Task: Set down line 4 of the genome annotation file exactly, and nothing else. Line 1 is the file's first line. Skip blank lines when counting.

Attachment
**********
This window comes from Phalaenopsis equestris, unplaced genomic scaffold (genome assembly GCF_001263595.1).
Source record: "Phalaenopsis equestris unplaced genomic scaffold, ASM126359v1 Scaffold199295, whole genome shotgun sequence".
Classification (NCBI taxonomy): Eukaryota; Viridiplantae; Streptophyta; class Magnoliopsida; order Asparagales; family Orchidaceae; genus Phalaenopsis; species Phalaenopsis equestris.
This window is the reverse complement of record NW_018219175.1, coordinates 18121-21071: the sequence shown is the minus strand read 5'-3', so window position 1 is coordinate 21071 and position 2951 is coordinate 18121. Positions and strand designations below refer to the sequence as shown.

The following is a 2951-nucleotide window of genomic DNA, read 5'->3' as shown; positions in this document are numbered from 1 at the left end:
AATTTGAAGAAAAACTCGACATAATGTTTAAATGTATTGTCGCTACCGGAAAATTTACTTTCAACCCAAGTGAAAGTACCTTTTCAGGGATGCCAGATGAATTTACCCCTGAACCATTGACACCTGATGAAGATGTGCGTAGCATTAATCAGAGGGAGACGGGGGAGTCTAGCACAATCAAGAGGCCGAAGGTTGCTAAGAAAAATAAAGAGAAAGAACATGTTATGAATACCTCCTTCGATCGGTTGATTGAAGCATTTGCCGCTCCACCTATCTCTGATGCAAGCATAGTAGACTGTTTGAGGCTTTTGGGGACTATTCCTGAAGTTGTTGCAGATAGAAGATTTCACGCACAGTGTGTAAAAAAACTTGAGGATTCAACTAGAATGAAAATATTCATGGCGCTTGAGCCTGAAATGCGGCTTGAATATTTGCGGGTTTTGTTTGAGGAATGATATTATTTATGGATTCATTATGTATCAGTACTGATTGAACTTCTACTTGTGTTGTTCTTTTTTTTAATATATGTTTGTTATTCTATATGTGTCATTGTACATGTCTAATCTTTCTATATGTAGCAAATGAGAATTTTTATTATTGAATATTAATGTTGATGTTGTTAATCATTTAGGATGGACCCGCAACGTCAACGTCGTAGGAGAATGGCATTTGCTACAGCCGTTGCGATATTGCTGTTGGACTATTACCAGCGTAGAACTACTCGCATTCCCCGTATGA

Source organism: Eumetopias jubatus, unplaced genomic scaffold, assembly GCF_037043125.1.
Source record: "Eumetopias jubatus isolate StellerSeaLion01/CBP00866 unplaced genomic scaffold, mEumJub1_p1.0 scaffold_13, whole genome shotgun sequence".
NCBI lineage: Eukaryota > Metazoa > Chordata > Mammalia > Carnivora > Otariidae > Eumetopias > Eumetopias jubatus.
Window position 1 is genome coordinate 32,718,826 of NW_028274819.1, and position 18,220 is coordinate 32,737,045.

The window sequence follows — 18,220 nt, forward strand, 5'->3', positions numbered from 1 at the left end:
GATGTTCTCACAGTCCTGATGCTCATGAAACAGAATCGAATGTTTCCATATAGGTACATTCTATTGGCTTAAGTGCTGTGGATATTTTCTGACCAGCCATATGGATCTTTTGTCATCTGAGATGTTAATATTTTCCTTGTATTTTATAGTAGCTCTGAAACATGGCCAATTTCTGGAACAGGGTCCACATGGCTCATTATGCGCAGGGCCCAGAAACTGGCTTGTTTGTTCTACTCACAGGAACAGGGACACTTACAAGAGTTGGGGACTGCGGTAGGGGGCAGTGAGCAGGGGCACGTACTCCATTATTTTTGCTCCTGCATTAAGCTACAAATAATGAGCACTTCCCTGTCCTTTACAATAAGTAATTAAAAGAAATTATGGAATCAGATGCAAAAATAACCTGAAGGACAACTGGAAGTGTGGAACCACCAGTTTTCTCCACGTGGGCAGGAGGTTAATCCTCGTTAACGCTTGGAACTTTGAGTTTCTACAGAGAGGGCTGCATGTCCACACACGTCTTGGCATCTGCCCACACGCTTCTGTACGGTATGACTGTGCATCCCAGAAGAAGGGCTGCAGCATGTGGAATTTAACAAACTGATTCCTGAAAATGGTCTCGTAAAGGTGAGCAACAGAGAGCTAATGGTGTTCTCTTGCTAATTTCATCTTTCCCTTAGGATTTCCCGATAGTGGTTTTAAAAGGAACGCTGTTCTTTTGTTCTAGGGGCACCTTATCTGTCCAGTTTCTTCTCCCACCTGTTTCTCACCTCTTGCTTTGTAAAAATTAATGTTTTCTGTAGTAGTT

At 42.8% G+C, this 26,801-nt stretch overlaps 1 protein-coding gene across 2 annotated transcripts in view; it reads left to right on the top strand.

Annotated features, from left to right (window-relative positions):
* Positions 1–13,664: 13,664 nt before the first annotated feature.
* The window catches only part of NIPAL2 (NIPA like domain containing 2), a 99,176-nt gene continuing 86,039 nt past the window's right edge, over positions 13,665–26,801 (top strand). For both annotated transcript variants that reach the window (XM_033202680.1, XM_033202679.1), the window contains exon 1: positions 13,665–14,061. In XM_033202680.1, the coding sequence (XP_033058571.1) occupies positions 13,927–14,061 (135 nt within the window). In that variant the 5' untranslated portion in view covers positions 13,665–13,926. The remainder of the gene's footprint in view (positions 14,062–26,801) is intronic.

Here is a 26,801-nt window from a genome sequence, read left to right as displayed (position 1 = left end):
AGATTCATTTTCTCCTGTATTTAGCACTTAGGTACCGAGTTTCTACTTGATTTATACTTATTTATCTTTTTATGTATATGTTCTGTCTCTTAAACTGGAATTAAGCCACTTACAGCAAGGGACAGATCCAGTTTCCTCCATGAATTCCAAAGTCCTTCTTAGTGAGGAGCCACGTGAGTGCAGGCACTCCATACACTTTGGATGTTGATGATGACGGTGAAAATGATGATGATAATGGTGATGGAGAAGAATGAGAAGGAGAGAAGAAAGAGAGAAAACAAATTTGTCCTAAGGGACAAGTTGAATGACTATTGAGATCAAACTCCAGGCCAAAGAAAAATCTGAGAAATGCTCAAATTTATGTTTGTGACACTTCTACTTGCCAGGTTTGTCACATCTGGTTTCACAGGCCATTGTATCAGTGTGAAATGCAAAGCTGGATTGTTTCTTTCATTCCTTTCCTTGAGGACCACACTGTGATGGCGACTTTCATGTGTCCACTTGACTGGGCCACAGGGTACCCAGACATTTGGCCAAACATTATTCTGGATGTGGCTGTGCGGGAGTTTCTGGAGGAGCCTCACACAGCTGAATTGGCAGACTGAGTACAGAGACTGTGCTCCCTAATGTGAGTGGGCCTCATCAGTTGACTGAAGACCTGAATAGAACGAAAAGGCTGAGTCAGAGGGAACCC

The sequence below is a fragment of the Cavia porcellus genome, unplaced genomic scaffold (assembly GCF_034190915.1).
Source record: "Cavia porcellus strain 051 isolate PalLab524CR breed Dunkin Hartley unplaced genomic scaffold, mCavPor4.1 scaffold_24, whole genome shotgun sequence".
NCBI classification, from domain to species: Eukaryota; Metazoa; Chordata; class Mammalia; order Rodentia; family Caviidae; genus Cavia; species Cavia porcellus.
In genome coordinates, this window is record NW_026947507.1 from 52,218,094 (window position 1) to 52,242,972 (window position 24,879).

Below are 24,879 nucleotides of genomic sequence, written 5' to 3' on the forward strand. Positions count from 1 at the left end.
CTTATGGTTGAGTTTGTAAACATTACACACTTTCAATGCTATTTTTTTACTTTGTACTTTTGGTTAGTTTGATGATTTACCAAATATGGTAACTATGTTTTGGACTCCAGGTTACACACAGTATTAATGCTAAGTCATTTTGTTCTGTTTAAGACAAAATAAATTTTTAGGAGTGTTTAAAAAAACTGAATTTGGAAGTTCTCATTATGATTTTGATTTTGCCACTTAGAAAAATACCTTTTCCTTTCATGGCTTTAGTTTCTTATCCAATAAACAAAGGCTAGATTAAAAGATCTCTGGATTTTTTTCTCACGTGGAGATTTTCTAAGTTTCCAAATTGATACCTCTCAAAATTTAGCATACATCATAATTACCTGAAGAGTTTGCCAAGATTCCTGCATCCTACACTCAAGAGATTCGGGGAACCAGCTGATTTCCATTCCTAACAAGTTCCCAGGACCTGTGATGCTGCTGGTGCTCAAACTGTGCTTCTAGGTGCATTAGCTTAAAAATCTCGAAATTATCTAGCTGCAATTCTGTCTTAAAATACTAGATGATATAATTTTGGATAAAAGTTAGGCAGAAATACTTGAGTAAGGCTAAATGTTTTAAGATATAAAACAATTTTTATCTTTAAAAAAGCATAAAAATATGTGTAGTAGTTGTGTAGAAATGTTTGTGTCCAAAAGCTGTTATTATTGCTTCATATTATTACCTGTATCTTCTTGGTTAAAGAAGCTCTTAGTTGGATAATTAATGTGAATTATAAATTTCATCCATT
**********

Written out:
This window is the reverse complement of record NW_018219175.1, coordinates 18121-21071: the sequence shown is the minus strand read 5'-3', so window position 1 is coordinate 21071 and position 2951 is coordinate 18121. Positions and strand designations below refer to the sequence as shown.